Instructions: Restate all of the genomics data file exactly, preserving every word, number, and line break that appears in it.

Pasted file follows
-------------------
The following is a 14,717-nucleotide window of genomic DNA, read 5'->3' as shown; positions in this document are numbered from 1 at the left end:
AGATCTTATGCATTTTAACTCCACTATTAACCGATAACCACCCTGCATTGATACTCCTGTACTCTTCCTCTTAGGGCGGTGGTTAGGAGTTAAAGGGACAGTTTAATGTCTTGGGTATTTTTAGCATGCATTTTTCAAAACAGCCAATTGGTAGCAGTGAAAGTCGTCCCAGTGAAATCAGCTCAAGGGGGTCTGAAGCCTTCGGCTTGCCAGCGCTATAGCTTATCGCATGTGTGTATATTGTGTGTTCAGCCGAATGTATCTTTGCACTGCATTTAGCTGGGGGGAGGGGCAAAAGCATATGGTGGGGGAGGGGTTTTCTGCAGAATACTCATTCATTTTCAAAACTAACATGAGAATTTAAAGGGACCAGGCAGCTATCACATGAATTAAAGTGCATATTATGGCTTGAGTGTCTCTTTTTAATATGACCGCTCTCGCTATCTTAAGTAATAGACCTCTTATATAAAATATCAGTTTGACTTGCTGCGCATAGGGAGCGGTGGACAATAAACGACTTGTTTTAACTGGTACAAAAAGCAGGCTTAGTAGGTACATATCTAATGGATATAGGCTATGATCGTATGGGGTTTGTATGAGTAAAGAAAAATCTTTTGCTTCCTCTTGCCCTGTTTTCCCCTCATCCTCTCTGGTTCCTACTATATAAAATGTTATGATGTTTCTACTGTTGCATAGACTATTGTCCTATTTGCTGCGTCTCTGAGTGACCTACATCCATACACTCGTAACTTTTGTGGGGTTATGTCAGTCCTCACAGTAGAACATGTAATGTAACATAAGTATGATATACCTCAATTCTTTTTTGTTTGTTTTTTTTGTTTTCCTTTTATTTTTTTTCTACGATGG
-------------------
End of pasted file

The following is a 14,717-nucleotide window of genomic DNA, read 5'->3' as shown; positions in this document are numbered from 1 at the left end:
AGATCTTATGCATTTTAACTCCACTATTAACCGATAACCACCCTGCATTGATACTCCTGTACTCTTCCTCTTAGGGCGGTGGTTAGGAGTTAAAGGGACAGTTTAATGTCTTGGGTATTTTTAGCATGCATTTTTCAAAACAGCCAATTGGTAGCAGTGAAAGTCGTCCCAGTGAAATCAGCTCAAGGGGGTCTGAAGCCTTCGGCTTGCCAGCGCTATAGCTTATCGCATGTGTGTATATTGTGTGTTCAGCCGAATGTATCTTTGCACTGCATTTAGCTGGGGGGAGGGGCAAAAGCATATGGTGGGGGAGGGGTTTTCTGCAGAATACTCATTCATTTTCAAAACTAACATGAGAATTTAAAGGGACCAGGCAGCTATCACATGAATTAAAGTGCATATTATGGCTTGAGTGTCTCTTTTTAATATGACCGCTCTCGCTATCTTAAGTAATAGACCTCTTATATAAAATATCAGTTTGACTTGCTGCGCATAGGGAGCGGTGGACAATAAACGACTTGTTTTAACTGGTACAAAAAGCAGGCTTAGTAGGTACATATCTAATGGATATAGGCTATGATCGTATGGGGTTTGTATGAGTAAAGAAAAATCTTTTGCTTCCTCTTGCCCTGTTTTCCCCTCATCCTCTCTGGTTCCTACTATATAAAATGTTATGATGTTTCTACTGTTGCATAGACTATTGTCCTATTTGCTGCGTCTCTGAGTGACCTACATCCATACACTCGTAACTTTTGTGGGGTTATGTCAGTCCTCACAGTAGAACATGTAATGTAACATAAGTATGATATACCTCAATTCTTTTTTGTTTGTTTTTTTTGTTTTCCTTTTATTTTTTTTCTACGATGG